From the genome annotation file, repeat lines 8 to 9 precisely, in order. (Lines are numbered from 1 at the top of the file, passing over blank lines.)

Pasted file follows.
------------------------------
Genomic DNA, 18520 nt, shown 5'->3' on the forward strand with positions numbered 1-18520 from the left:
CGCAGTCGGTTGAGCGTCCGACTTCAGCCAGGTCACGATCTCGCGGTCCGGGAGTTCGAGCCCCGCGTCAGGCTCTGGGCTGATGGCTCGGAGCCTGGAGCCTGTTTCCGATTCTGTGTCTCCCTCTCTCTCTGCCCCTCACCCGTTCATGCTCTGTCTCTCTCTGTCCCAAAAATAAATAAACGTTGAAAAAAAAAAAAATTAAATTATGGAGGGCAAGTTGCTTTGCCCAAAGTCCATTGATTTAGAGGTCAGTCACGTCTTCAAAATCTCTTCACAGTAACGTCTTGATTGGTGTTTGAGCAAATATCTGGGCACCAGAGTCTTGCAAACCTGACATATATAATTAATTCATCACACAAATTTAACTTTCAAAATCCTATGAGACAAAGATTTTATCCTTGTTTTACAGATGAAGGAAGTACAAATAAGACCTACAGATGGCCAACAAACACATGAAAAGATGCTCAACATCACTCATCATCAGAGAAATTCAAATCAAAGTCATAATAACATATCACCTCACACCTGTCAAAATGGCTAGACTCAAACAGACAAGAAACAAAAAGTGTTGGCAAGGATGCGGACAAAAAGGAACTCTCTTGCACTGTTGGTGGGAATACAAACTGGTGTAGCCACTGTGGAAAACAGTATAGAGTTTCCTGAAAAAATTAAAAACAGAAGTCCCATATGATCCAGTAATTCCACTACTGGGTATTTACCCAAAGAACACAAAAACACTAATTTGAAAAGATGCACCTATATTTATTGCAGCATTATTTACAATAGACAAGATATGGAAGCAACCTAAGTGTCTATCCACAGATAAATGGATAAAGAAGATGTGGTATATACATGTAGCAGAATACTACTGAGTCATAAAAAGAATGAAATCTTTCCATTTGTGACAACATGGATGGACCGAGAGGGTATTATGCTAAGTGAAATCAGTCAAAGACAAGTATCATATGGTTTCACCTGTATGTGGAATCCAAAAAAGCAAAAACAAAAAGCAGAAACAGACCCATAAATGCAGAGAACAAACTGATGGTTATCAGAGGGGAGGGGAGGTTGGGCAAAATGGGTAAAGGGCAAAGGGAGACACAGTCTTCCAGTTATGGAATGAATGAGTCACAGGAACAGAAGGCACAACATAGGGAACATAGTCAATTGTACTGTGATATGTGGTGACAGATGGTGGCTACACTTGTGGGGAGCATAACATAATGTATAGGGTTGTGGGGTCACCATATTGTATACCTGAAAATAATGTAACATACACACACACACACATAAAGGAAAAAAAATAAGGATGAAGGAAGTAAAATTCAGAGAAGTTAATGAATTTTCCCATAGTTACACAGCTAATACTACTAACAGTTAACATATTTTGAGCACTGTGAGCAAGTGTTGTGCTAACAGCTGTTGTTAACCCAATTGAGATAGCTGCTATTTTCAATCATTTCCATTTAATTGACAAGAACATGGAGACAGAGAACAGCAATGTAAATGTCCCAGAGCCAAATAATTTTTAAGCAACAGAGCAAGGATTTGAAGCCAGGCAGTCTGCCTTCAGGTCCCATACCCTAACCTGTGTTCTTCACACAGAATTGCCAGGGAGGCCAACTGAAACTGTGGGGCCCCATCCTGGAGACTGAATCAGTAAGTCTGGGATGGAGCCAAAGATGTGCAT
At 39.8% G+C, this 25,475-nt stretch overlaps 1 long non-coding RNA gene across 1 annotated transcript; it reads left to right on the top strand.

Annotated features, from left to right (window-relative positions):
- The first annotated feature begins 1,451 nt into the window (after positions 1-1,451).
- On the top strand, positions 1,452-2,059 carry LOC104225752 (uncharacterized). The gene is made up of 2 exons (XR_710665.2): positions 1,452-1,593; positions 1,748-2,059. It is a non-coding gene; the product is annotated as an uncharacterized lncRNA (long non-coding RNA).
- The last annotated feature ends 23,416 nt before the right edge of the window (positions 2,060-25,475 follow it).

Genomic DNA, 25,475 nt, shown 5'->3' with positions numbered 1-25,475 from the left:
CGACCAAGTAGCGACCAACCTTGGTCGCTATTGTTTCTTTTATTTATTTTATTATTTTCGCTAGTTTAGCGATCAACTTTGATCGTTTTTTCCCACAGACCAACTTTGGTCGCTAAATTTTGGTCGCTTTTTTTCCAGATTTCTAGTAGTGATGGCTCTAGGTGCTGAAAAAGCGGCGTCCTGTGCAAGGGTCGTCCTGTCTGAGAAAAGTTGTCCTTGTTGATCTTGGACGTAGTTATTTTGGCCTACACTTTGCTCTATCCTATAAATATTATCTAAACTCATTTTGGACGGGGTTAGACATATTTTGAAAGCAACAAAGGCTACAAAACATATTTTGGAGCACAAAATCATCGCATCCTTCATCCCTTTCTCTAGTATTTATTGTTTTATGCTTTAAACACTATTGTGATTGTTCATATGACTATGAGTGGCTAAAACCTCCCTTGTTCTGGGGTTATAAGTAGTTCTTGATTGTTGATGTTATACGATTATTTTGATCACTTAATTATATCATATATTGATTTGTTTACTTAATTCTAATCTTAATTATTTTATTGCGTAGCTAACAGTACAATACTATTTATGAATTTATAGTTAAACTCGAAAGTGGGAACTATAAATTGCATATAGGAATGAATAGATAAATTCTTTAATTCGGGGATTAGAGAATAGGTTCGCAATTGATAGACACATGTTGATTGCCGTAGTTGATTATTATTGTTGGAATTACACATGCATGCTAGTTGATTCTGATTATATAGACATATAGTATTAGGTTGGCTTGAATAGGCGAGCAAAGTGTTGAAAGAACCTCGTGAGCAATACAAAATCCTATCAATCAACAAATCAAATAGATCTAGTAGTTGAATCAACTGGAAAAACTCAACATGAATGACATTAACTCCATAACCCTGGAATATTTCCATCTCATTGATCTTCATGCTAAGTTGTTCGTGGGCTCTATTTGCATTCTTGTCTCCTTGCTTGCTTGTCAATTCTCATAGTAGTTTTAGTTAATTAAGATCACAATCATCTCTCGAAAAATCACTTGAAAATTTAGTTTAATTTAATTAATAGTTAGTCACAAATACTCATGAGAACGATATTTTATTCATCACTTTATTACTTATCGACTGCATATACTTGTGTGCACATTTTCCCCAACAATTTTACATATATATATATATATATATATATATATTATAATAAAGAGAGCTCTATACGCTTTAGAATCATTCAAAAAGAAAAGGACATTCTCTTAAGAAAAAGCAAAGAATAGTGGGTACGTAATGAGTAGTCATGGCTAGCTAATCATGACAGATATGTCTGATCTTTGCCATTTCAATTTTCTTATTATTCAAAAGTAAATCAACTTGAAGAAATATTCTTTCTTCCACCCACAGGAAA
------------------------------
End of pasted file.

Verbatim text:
Genomic DNA, 25,475 nt, shown 5'->3' with positions numbered 1-25,475 from the left:
CGACCAAGTAGCGACCAACCTTGGTCGCTATTGTTTCTTTTATTTATTTTATTATTTTCGCTAGTTTAGCGATCAACTTTGATCGTTTTTTCCCACAGACCAACTTTGGTCGCTAAATTTTGGTCGCTTTTTTTCCAGATTTCTAGTAGTGATGGCTCTAGGTGCTGAAAAAGCGGCGTCCTGTGCAAGGGTCGTCCTGTCTGAGAAAAGTTGTCCTTGTTGATCTTGGACGTAGTTATTTTGGCCTACACTTTGCTCTATCCTATAAATATTATCTAAACTCATTTTGGACGGGGTTAGACATATTTTGAAAGCAACAAAGGCTACAAAACATATTTTGGAGCACAAAATCATCGCATCCTTCATCCCTTTCTCTAGTATTTATTGTTTTATGCTTTAAACACTATTGTGATTGTTCATATGACTATGAGTGGCTAAAACCTCCCTTGTTCTGGGGTTATAAGTAGTTCTTGATTGTTGATGTTATACGATTATTTTGATCACTTAATTATATCATATATTGATTTGTTTACTTAATTCTAATCTTAATTATTTTATTGCGTAGCTAACAGTACAATACTATTTATGAATTTATAGTTAAACTCGAAAGTGGGAACTATAAATTGCATATAGGAATGAATAGATAAATTCTTTAATTCGGGGATTAGAGAATAGGTTCGCAATTGATAGACACATGTTGATTGCCGTAGTTGATTATTATTGTTGGAATTACACATGCATGCTAGTTGATTCTGATTATATAGACATATAGTATTAGGTTGGCTTGAATAGGCGAGCAAAGTGTTGAAAGAACCTCGTGAGCAATACAAAATCCTATCAATCAACAAATCAAATAGATCTAGTAGTTGAATCAACTGGAAAAACTCAACATGAATGACATTAACTCCATAACCCTGGAATATTTCCATCTCATTGATCTTCATGCTAAGTTGTTCGTGGGCTCTATTTGCATTCTTGTCTCCTTGCTTGCTTGTCAATTCTCATAGTAGTTTTAGTTAATTAAGATCACAATCATCTCTCGAAAAATCACTTGAAAATTTAGTTTAATTTAATTAATAGTTAGTCACAAATACTCATGAGAACGATATTTTATTCATCACTTTATTACTTATCGACTGCATATACTTGTGTGCACATTTTCCCCAACAATTTTACATATATATATATATATATATATATATATTATAATAAAGAGAGCTCTATACGCTTTAGAATCATTCAAAAAGAAAAGGACATTCTCTTAAGAAAAAGCAAAGAATAGTGGGTACGTAATGAGTAGTCATGGCTAGCTAATCATGACAGATATGTCTGATCTTTGCCATTTCAATTTTCTTATTATTCAAAAGTAAATCAACTTGAAGAAATATTCTTTCTTCCACCCACAGGAAA